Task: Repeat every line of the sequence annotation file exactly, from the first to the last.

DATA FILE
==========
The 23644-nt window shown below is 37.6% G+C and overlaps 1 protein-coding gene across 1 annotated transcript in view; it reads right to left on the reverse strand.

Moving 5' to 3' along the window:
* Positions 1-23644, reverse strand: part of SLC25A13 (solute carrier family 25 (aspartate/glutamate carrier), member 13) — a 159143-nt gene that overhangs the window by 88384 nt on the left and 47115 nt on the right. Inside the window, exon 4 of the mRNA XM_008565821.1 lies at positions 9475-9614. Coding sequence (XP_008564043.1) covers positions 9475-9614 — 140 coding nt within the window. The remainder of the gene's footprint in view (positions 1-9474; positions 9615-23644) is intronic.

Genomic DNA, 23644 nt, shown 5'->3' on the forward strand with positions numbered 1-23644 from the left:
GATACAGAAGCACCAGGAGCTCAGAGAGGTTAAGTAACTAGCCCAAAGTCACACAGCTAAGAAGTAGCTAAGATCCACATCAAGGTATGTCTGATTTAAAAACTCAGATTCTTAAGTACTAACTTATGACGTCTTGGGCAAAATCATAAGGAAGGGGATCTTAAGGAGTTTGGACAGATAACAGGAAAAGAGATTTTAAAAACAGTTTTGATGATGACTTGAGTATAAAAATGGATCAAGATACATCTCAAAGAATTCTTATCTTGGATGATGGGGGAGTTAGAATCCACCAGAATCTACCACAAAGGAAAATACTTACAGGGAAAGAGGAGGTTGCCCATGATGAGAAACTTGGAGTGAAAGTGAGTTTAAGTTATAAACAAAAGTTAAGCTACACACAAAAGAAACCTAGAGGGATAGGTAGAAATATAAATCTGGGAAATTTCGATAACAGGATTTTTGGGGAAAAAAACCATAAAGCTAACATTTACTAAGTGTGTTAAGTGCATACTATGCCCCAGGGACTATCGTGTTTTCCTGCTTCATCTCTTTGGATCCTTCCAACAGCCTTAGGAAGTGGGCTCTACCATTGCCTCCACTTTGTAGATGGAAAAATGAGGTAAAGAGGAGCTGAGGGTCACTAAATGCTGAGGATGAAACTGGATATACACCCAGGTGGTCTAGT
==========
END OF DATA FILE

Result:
The 23644-nt window shown below is 37.6% G+C and overlaps 1 protein-coding gene across 1 annotated transcript in view; it reads right to left on the reverse strand.

Moving 5' to 3' along the window:
* Positions 1-23644, reverse strand: part of SLC25A13 (solute carrier family 25 (aspartate/glutamate carrier), member 13) — a 159143-nt gene that overhangs the window by 88384 nt on the left and 47115 nt on the right. Inside the window, exon 4 of the mRNA XM_008565821.1 lies at positions 9475-9614. Coding sequence (XP_008564043.1) covers positions 9475-9614 — 140 coding nt within the window. The remainder of the gene's footprint in view (positions 1-9474; positions 9615-23644) is intronic.

Genomic DNA, 23644 nt, shown 5'->3' on the forward strand with positions numbered 1-23644 from the left:
GATACAGAAGCACCAGGAGCTCAGAGAGGTTAAGTAACTAGCCCAAAGTCACACAGCTAAGAAGTAGCTAAGATCCACATCAAGGTATGTCTGATTTAAAAACTCAGATTCTTAAGTACTAACTTATGACGTCTTGGGCAAAATCATAAGGAAGGGGATCTTAAGGAGTTTGGACAGATAACAGGAAAAGAGATTTTAAAAACAGTTTTGATGATGACTTGAGTATAAAAATGGATCAAGATACATCTCAAAGAATTCTTATCTTGGATGATGGGGGAGTTAGAATCCACCAGAATCTACCACAAAGGAAAATACTTACAGGGAAAGAGGAGGTTGCCCATGATGAGAAACTTGGAGTGAAAGTGAGTTTAAGTTATAAACAAAAGTTAAGCTACACACAAAAGAAACCTAGAGGGATAGGTAGAAATATAAATCTGGGAAATTTCGATAACAGGATTTTTGGGGAAAAAAACCATAAAGCTAACATTTACTAAGTGTGTTAAGTGCATACTATGCCCCAGGGACTATCGTGTTTTCCTGCTTCATCTCTTTGGATCCTTCCAACAGCCTTAGGAAGTGGGCTCTACCATTGCCTCCACTTTGTAGATGGAAAAATGAGGTAAAGAGGAGCTGAGGGTCACTAAATGCTGAGGATGAAACTGGATATACACCCAGGTGGTCTAGT